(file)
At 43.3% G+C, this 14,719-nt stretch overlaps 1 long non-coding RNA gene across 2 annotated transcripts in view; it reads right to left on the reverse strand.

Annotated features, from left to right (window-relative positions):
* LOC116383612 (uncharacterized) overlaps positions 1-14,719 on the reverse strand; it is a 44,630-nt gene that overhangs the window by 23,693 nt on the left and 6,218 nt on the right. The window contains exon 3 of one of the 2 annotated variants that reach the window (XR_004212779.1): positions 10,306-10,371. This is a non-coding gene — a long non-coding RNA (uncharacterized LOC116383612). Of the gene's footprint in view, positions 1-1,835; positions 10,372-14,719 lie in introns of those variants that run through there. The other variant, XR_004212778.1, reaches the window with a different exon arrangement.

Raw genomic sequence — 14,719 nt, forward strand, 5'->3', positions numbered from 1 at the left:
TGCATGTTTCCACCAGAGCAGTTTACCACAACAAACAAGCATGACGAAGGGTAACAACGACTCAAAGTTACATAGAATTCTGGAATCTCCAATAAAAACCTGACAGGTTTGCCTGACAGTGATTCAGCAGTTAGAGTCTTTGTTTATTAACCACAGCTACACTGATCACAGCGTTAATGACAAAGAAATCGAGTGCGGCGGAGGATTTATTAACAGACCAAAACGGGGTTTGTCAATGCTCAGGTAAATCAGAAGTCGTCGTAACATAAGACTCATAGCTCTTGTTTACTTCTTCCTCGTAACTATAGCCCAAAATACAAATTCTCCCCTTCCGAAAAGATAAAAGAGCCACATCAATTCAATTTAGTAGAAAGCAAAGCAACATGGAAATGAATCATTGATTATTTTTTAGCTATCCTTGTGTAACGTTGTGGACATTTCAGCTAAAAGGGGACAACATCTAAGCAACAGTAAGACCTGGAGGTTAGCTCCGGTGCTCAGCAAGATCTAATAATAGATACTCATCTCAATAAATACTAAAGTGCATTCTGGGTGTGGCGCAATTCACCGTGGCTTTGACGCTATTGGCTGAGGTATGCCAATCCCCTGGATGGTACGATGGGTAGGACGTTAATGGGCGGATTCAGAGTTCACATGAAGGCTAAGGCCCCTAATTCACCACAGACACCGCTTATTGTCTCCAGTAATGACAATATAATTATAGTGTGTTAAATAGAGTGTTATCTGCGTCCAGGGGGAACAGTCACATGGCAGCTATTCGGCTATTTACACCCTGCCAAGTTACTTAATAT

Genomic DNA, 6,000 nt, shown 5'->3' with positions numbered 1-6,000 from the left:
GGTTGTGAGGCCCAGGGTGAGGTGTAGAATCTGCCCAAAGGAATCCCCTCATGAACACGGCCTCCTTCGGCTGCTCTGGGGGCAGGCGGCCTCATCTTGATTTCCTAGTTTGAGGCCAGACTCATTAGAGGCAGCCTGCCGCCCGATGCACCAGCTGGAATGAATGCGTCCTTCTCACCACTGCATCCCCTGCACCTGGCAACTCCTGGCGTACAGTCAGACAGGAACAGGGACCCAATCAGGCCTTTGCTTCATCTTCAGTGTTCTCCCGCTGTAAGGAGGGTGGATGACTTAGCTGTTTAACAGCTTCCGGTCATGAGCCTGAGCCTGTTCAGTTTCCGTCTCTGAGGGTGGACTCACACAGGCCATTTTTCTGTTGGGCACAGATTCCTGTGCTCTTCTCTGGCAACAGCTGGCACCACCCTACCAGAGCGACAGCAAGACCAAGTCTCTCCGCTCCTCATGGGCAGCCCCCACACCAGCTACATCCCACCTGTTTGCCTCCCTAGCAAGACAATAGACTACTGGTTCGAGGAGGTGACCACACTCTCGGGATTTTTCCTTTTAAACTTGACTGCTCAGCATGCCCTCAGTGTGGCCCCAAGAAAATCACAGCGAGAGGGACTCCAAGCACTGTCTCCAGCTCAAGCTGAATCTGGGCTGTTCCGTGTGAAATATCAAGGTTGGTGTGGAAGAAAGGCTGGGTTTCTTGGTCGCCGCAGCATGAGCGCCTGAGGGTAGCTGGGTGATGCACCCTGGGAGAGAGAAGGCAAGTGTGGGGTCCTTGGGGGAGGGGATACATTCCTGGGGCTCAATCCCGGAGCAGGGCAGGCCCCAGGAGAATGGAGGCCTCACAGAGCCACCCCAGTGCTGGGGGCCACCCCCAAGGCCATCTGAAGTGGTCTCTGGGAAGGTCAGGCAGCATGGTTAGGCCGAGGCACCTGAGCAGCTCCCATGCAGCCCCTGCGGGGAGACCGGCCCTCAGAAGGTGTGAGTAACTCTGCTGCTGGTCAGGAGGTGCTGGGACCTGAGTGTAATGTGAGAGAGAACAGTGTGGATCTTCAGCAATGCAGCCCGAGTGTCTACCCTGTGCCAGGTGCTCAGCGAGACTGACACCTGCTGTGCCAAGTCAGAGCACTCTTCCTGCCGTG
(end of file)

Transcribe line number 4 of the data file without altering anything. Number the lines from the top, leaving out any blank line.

Raw genomic sequence — 14,719 nt, forward strand, 5'->3', positions numbered from 1 at the left: